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Thousands Fail to Enroll in VA Public Schools

A recent survey of schools in Virginia yielded some surprising and worrisome news – enrollments are down, and that could mean a reduction in state funding.

As classes got underway around the state, the Virginia Association of School Superintendents did a survey of more than 120 members and made a disturbing discovery.

“We were facing a potential 37,000 shortfall in student enrollment that would translate to about $155 million in lost revenue if those children do not enroll,” says Ben Kiser, executive director of the association. 

He adds that  state aid to schools is based, in part, on the number of children being educated. Some are now in private schools or learning from their parents at home.

Even before the pandemic, UVA demographer Hamilton Lombard says home schooling numbers were rising.

“If you go into large urban areas like Northern Virginia, Richmond, it can be down to maybe only one or two percent, but then you can go to some rural counties like Surry, where it’s about one in seven children are home schooled.” 

The trend toward home schooling children seemed to parallel parents working from home.

“The top ten counties in Virginia with the highest telecommuting rates had home schooling rates double the state rate,” Lombard says.

And COVID has given both trends a boost.

This year, Roanoke City and County Schools each report enrollment down by about 200, and Radford fell short by 70.  Henrico County was off by more than 600 students, and in Albemarle County the drop was even more dramatic. Chief operating officer Rosalyn Schmitt fears the district could lose $2 million. 

“We typically are a growing county, but this year we actually had a decline in our enrollment – 900 less students less than we were projecting and budgeting for," she explains. "The biggest hit is in our youngest grades – particularly kindergarten.  Either those students are enrolled in private kindergartens, or parents are just waiting another year.”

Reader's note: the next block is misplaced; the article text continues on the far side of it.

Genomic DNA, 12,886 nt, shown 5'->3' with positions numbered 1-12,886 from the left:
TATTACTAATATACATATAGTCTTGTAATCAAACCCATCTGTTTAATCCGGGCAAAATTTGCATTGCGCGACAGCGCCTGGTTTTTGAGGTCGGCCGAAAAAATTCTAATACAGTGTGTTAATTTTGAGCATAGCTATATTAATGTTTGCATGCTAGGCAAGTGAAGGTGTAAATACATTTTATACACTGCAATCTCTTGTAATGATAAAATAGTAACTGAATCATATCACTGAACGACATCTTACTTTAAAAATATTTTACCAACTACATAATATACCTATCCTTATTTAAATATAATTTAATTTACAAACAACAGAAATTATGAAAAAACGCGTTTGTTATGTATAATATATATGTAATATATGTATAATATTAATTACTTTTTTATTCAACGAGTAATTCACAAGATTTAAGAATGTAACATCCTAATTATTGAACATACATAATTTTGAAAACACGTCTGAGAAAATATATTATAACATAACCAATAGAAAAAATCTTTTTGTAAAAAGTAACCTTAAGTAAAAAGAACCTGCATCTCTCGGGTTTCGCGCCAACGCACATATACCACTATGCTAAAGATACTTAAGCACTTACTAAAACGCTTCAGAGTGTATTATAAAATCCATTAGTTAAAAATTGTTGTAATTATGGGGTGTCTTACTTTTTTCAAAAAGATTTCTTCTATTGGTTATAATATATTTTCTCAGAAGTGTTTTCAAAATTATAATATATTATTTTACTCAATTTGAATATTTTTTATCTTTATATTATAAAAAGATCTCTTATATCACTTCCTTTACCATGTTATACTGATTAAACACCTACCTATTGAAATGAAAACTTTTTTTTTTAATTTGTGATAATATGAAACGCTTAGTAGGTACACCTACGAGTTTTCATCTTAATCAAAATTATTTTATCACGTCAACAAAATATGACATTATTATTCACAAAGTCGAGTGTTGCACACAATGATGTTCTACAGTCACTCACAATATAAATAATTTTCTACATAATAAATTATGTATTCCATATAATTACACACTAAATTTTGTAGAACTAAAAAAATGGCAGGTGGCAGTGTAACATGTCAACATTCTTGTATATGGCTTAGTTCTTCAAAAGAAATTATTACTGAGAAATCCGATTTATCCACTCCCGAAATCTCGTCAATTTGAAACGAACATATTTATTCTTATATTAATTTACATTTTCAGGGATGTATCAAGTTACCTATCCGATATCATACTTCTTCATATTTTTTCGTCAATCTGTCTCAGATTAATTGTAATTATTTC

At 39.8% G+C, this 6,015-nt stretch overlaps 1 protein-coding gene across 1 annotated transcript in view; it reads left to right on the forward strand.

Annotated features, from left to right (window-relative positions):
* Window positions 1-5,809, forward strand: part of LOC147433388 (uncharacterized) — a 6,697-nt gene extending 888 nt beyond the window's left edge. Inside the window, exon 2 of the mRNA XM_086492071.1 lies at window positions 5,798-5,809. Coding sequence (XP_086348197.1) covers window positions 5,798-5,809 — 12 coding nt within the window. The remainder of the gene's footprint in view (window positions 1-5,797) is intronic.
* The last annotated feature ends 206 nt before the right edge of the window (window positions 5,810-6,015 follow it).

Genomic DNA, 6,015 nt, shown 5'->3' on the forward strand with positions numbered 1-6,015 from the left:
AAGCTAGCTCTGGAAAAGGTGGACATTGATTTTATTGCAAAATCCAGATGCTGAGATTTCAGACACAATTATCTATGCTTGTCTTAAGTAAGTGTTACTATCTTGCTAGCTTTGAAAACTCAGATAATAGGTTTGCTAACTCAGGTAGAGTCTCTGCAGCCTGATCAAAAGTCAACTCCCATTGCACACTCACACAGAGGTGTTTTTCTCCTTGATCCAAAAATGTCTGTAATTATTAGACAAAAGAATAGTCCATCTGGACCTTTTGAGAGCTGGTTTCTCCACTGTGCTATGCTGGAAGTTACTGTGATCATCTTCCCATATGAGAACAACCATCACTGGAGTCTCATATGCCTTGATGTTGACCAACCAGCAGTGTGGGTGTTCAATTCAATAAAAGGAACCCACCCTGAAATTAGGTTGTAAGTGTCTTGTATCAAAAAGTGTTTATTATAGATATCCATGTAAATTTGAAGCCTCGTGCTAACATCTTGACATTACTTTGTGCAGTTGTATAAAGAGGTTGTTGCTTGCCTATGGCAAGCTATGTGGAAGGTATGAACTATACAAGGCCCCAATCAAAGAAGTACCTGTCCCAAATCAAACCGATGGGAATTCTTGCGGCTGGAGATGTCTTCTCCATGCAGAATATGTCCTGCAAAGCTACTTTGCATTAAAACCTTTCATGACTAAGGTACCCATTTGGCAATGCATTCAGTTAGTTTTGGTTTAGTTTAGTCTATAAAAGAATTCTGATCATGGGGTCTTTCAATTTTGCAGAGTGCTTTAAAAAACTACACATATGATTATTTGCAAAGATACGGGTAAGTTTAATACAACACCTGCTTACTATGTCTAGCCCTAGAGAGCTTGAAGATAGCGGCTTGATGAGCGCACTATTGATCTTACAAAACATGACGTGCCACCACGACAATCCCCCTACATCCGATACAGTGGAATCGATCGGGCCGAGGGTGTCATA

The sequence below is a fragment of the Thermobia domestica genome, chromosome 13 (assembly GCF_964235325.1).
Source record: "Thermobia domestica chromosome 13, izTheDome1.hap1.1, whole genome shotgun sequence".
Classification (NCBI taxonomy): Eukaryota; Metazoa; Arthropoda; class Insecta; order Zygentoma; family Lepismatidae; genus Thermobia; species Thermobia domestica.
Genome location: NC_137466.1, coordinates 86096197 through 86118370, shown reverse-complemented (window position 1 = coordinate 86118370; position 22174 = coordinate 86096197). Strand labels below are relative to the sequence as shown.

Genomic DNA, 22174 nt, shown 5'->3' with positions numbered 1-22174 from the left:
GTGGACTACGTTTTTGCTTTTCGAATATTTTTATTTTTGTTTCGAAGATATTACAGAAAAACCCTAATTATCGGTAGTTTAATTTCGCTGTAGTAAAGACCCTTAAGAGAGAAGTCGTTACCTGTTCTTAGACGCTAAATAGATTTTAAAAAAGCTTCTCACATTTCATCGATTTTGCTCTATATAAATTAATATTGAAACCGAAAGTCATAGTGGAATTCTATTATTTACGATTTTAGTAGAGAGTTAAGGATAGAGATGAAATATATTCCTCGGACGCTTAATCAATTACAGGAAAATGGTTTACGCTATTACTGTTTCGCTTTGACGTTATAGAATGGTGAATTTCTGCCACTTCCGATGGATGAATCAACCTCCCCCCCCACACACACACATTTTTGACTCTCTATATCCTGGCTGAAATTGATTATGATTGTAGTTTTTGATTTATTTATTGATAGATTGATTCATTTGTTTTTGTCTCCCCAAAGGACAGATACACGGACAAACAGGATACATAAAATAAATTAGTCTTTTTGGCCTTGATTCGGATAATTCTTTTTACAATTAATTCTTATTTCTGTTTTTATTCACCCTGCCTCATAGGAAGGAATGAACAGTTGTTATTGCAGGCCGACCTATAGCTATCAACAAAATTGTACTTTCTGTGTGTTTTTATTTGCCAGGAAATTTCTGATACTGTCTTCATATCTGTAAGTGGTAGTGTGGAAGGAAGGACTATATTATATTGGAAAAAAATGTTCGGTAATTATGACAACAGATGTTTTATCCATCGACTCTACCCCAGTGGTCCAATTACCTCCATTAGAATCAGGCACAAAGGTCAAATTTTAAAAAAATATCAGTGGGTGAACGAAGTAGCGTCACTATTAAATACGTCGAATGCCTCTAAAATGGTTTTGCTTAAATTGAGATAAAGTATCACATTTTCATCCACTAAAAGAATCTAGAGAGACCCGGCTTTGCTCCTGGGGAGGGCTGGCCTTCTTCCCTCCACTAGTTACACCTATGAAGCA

She’s hoping big budget cuts won’t be necessary – that enrollment will rebound, and she notes that school districts have a lot of fixed costs.

“We still have the same number of principals and custodians and nurses – all things that are critical right now in COVID, so our costs are not going down despite our enrollment going down.”

Albemarle and many other districts are talking to state lawmakers – asking them not to cut any funds just yet, but   Ben Kiser says some superintendents are considering layoffs.

“About 85% of their expenditures are directed toward personnel, and so if the revenue loss were sustained, then would you anticipate having to adjust personnel?  And about 70% of them indicated that they would.”

And that could be another blow to Virginia’s economy, since schools are a major employer. At UVA’s Weldon Cooper Center for Public Service, Hamilton Lombard predicts some students will return to the classroom after COVID, but others will continue home schooling, and sooner or later districts will adapt.

“Public schools have tried to address this by allowing more parents who want to home school to let their kid come in to take a calculus course if parents don’t feel comfortable trying to do that part of the home schooling, so I think most school divisions in Virginia will let a child who’s home schooled privately come for some classes, and the state will reward the school division by giving them partial funding for those students being there.”

And in Roanoke County the public school system is offering what could be the best of both worlds for families who decide to ditch their daily commute – an academy for high school kids who get a free laptop for online instruction but can still take part in sports, homecoming, prom and graduation. 

This report, provided by Virginia Public Radio, was made possible with support from the Virginia Education Association.

Sandy Hausman is Radio IQ's Charlottesville Bureau Chief